Spencer Weber Waller
Loyola University of Chicago, School of Law - Institute for Consumer Antitrust Studies
University of Pennsylvania Journal of International Economic Law, Vol. 19, No. 2, 1998
The subject of linkages is the next logical step in growing movement to address the impact of international trade rules on other areas of the law formerly conceived of as either autonomous to international trade concerns or as purely domestic concerns. Conceiving of this set of issues as a coherent body of rules and theories is different from the traditional conception of the trade and problem which seeks to incorporate or privilege one or more traditionally non-trade issues within the multilateral or regional trading rules. The international economic law community has moved beyond the consideration of the individual relationships between trade and the environment, trade and competition, trade and intellectual property, trade and human rights as isolated phenomena vying for the attention of the trade community. Thinking about linkages requires the construction of new theories and teaching methods to show how the various trade and problems compare and contrast to each other and how linkages more generally challenge the trading system beyond the needs of any particular trade and constituency. This article lays out a small group exercise for an international trade law course to explore these issues effectively in an innovative and interactive format.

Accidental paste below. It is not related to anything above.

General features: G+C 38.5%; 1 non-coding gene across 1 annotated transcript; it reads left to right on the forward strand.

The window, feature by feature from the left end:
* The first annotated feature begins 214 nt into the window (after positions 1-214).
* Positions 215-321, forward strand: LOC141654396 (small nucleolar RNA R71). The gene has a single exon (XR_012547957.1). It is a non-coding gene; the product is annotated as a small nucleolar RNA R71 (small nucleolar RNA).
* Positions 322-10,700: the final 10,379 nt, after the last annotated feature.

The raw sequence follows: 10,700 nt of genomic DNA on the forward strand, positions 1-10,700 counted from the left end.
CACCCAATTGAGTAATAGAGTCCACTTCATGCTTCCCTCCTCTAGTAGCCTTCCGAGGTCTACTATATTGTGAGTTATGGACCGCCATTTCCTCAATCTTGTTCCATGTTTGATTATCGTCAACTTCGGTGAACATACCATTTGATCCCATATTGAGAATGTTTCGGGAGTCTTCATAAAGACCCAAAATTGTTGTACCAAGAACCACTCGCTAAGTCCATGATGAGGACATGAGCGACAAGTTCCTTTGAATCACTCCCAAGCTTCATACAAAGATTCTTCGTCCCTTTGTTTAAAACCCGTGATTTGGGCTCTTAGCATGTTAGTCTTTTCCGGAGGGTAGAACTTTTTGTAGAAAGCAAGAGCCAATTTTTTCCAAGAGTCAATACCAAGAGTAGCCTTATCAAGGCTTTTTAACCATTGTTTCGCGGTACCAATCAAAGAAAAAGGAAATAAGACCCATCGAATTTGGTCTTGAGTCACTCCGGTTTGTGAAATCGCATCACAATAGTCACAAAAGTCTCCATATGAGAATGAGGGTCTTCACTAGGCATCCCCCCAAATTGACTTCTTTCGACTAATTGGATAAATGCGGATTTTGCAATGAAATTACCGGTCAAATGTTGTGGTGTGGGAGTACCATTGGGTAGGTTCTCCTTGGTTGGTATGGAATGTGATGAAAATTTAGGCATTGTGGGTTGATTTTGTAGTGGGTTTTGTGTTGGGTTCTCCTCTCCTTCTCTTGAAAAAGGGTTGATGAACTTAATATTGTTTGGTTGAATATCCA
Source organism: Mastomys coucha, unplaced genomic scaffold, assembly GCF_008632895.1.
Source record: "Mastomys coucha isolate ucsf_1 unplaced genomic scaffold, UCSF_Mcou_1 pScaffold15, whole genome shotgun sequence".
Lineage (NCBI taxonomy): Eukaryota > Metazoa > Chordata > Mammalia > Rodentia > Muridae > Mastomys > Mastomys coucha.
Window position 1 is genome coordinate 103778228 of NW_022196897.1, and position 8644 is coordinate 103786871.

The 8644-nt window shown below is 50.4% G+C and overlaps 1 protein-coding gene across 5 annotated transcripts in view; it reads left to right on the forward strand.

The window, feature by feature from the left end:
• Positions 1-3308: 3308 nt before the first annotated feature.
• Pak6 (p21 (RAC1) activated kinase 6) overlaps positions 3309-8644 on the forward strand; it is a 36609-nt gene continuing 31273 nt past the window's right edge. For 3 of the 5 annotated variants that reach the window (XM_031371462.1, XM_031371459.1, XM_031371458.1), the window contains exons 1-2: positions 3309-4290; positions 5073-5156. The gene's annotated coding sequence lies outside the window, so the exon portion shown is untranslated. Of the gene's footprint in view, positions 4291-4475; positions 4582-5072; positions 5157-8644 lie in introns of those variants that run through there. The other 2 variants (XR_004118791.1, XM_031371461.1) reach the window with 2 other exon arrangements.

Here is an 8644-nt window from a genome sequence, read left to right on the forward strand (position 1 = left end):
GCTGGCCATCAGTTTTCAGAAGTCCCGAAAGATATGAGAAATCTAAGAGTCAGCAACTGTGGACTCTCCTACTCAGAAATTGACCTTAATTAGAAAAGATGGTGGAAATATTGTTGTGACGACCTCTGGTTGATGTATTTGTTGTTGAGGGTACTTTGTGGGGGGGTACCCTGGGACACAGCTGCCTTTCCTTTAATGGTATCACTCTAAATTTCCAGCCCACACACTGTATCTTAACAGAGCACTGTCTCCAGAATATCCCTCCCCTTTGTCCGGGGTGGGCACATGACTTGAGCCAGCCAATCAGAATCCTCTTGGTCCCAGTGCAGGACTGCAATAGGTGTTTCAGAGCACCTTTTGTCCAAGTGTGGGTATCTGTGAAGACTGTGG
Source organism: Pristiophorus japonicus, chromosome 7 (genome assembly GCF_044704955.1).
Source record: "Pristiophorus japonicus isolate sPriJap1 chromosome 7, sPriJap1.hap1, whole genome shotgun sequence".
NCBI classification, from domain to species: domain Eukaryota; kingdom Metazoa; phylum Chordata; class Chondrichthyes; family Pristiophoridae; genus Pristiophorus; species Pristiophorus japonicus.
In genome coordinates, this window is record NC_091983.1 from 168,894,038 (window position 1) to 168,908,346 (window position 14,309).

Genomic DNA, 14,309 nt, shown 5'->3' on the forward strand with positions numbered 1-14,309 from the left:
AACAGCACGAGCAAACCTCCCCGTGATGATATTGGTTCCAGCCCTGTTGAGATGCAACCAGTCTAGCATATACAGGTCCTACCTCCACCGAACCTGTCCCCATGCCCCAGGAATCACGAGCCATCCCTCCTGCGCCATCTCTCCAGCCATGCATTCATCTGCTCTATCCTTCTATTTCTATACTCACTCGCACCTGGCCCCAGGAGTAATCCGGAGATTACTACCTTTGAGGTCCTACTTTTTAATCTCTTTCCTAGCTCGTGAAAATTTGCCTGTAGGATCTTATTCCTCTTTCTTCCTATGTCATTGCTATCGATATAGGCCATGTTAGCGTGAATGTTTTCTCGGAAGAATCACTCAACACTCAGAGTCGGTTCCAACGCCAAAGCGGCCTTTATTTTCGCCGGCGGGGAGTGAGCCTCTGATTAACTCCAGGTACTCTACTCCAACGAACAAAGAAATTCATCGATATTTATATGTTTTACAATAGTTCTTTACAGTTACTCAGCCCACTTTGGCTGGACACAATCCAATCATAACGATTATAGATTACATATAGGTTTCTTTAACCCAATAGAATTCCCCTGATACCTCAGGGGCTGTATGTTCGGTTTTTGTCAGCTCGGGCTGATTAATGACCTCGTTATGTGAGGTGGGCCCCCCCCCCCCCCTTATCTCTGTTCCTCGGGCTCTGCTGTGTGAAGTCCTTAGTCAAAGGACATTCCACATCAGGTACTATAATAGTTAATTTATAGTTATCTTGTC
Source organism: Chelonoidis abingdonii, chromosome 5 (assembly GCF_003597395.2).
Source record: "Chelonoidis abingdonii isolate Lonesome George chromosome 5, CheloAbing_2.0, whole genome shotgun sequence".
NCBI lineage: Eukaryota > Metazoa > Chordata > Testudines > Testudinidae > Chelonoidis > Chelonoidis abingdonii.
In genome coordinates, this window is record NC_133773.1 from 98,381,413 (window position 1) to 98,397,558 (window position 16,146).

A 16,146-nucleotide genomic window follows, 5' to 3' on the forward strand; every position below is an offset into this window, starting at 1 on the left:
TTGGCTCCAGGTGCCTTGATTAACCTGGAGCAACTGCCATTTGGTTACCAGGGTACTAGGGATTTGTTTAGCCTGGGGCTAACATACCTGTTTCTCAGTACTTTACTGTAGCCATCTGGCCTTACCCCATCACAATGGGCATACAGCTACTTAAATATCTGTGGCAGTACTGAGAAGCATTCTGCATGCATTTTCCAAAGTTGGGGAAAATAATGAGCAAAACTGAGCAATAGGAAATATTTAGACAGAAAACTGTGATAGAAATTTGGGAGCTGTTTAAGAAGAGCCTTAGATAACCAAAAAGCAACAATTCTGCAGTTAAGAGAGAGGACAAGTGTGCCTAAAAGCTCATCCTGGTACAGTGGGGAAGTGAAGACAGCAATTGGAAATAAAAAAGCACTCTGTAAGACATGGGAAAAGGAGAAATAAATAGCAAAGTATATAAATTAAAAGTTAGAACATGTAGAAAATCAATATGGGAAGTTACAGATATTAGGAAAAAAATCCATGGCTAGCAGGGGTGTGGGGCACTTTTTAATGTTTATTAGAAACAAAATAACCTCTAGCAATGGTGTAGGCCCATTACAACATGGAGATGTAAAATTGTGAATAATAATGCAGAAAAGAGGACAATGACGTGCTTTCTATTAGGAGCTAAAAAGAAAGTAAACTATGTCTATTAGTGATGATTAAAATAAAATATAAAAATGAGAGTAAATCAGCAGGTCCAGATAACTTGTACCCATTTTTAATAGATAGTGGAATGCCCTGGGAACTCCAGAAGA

Number of Pages in PDF File: 12
Keywords: international trade, linkages, trade and environment, trade and human rights, trade and competition, trade and intellectual property, trade and development, international economic law, WTO, World Trade Organization, GATT
JEL Classification: A2, F02, F15, K33, N40, O19Accepted Paper Series
Date posted: November 9, 2007
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